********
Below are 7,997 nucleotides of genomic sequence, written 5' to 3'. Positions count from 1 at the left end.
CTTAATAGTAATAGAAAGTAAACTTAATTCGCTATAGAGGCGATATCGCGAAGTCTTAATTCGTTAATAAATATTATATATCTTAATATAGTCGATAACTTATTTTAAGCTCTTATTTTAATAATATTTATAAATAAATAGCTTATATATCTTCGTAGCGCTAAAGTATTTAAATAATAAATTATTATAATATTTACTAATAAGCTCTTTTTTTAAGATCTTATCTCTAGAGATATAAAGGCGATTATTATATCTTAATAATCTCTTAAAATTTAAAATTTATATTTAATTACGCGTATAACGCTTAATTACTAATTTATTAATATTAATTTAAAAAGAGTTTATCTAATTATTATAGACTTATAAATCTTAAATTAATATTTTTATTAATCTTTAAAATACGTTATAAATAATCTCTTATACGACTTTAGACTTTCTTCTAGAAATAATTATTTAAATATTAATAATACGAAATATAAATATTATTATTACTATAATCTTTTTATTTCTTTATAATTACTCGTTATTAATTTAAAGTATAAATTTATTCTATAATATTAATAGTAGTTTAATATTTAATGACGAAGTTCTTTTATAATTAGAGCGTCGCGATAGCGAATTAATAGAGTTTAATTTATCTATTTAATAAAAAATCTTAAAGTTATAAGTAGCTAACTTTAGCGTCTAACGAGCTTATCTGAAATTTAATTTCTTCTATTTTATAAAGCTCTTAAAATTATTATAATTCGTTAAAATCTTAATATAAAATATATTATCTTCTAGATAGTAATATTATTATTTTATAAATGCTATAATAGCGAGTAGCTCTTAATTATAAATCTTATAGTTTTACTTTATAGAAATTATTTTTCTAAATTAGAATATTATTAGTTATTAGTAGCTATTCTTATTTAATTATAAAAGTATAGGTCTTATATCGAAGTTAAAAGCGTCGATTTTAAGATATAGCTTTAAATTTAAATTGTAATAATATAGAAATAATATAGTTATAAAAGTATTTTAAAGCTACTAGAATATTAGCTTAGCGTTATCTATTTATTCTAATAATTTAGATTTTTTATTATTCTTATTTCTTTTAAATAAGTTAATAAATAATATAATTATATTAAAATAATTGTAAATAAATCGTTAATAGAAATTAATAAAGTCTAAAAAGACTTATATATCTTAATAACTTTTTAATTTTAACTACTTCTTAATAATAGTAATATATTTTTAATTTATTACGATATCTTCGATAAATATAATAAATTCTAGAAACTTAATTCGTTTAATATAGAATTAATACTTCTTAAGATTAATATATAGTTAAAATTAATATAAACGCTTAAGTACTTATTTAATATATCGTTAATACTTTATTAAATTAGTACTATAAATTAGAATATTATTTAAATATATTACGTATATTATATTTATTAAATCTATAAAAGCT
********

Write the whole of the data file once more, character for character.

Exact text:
Below are 7,997 nucleotides of genomic sequence, written 5' to 3'. Positions count from 1 at the left end.
CTTAATAGTAATAGAAAGTAAACTTAATTCGCTATAGAGGCGATATCGCGAAGTCTTAATTCGTTAATAAATATTATATATCTTAATATAGTCGATAACTTATTTTAAGCTCTTATTTTAATAATATTTATAAATAAATAGCTTATATATCTTCGTAGCGCTAAAGTATTTAAATAATAAATTATTATAATATTTACTAATAAGCTCTTTTTTTAAGATCTTATCTCTAGAGATATAAAGGCGATTATTATATCTTAATAATCTCTTAAAATTTAAAATTTATATTTAATTACGCGTATAACGCTTAATTACTAATTTATTAATATTAATTTAAAAAGAGTTTATCTAATTATTATAGACTTATAAATCTTAAATTAATATTTTTATTAATCTTTAAAATACGTTATAAATAATCTCTTATACGACTTTAGACTTTCTTCTAGAAATAATTATTTAAATATTAATAATACGAAATATAAATATTATTATTACTATAATCTTTTTATTTCTTTATAATTACTCGTTATTAATTTAAAGTATAAATTTATTCTATAATATTAATAGTAGTTTAATATTTAATGACGAAGTTCTTTTATAATTAGAGCGTCGCGATAGCGAATTAATAGAGTTTAATTTATCTATTTAATAAAAAATCTTAAAGTTATAAGTAGCTAACTTTAGCGTCTAACGAGCTTATCTGAAATTTAATTTCTTCTATTTTATAAAGCTCTTAAAATTATTATAATTCGTTAAAATCTTAATATAAAATATATTATCTTCTAGATAGTAATATTATTATTTTATAAATGCTATAATAGCGAGTAGCTCTTAATTATAAATCTTATAGTTTTACTTTATAGAAATTATTTTTCTAAATTAGAATATTATTAGTTATTAGTAGCTATTCTTATTTAATTATAAAAGTATAGGTCTTATATCGAAGTTAAAAGCGTCGATTTTAAGATATAGCTTTAAATTTAAATTGTAATAATATAGAAATAATATAGTTATAAAAGTATTTTAAAGCTACTAGAATATTAGCTTAGCGTTATCTATTTATTCTAATAATTTAGATTTTTTATTATTCTTATTTCTTTTAAATAAGTTAATAAATAATATAATTATATTAAAATAATTGTAAATAAATCGTTAATAGAAATTAATAAAGTCTAAAAAGACTTATATATCTTAATAACTTTTTAATTTTAACTACTTCTTAATAATAGTAATATATTTTTAATTTATTACGATATCTTCGATAAATATAATAAATTCTAGAAACTTAATTCGTTTAATATAGAATTAATACTTCTTAAGATTAATATATAGTTAAAATTAATATAAACGCTTAAGTACTTATTTAATATATCGTTAATACTTTATTAAATTAGTACTATAAATTAGAATATTATTTAAATATATTACGTATATTATATTTATTAAATCTATAAAAGCT